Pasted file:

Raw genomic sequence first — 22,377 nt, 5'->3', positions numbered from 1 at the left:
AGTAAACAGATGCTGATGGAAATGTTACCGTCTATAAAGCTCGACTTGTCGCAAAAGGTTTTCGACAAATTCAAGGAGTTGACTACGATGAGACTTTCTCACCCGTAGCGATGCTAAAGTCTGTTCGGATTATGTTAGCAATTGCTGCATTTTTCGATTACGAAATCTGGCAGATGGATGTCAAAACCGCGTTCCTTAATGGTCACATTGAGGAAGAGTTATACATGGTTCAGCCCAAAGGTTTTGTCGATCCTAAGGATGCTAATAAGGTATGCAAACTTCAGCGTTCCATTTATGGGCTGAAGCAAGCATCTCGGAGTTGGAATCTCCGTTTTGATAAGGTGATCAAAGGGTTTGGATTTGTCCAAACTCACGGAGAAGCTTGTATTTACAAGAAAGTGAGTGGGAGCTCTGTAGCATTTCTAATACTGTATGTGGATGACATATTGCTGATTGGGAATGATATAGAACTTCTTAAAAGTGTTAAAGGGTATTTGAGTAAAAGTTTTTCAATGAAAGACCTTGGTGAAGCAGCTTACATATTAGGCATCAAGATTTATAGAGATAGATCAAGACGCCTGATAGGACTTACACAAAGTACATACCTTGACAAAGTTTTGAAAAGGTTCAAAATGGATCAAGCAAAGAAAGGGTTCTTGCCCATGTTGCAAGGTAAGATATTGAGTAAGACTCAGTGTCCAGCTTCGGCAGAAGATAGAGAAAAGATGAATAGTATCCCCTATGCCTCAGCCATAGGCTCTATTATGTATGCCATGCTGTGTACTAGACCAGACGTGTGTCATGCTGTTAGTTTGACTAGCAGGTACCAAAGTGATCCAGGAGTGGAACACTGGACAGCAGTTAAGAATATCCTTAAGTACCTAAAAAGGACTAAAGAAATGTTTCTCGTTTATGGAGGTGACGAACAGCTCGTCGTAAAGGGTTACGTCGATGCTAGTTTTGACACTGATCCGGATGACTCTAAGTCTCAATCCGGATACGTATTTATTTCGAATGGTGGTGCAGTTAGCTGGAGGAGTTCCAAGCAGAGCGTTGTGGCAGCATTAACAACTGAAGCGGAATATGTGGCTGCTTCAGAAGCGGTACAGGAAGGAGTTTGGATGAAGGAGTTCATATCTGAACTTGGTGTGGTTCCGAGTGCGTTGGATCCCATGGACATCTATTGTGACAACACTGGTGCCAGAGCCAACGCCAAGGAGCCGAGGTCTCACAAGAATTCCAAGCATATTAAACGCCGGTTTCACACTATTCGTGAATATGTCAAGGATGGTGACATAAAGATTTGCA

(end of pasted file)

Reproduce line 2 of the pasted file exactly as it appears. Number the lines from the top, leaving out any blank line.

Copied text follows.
AGTAAACAGATGCTGATGGAAATGTTACCGTCTATAAAGCTCGACTTGTCGCAAAAGGTTTTCGACAAATTCAAGGAGTTGACTACGATGAGACTTTCTCACCCGTAGCGATGCTAAAGTCTGTTCGGATTATGTTAGCAATTGCTGCATTTTTCGATTACGAAATCTGGCAGATGGATGTCAAAACCGCGTTCCTTAATGGTCACATTGAGGAAGAGTTATACATGGTTCAGCCCAAAGGTTTTGTCGATCCTAAGGATGCTAATAAGGTATGCAAACTTCAGCGTTCCATTTATGGGCTGAAGCAAGCATCTCGGAGTTGGAATCTCCGTTTTGATAAGGTGATCAAAGGGTTTGGATTTGTCCAAACTCACGGAGAAGCTTGTATTTACAAGAAAGTGAGTGGGAGCTCTGTAGCATTTCTAATACTGTATGTGGATGACATATTGCTGATTGGGAATGATATAGAACTTCTTAAAAGTGTTAAAGGGTATTTGAGTAAAAGTTTTTCAATGAAAGACCTTGGTGAAGCAGCTTACATATTAGGCATCAAGATTTATAGAGATAGATCAAGACGCCTGATAGGACTTACACAAAGTACATACCTTGACAAAGTTTTGAAAAGGTTCAAAATGGATCAAGCAAAGAAAGGGTTCTTGCCCATGTTGCAAGGTAAGATATTGAGTAAGACTCAGTGTCCAGCTTCGGCAGAAGATAGAGAAAAGATGAATAGTATCCCCTATGCCTCAGCCATAGGCTCTATTATGTATGCCATGCTGTGTACTAGACCAGACGTGTGTCATGCTGTTAGTTTGACTAGCAGGTACCAAAGTGATCCAGGAGTGGAACACTGGACAGCAGTTAAGAATATCCTTAAGTACCTAAAAAGGACTAAAGAAATGTTTCTCGTTTATGGAGGTGACGAACAGCTCGTCGTAAAGGGTTACGTCGATGCTAGTTTTGACACTGATCCGGATGACTCTAAGTCTCAATCCGGATACGTATTTATTTCGAATGGTGGTGCAGTTAGCTGGAGGAGTTCCAAGCAGAGCGTTGTGGCAGCATTAACAACTGAAGCGGAATATGTGGCTGCTTCAGAAGCGGTACAGGAAGGAGTTTGGATGAAGGAGTTCATATCTGAACTTGGTGTGGTTCCGAGTGCGTTGGATCCCATGGACATCTATTGTGACAACACTGGTGCCAGAGCCAACGCCAAGGAGCCGAGGTCTCACAAGAATTCCAAGCATATTAAACGCCGGTTTCACACTATTCGTGAATATGTCAAGGATGGTGACATAAAGATTTGCA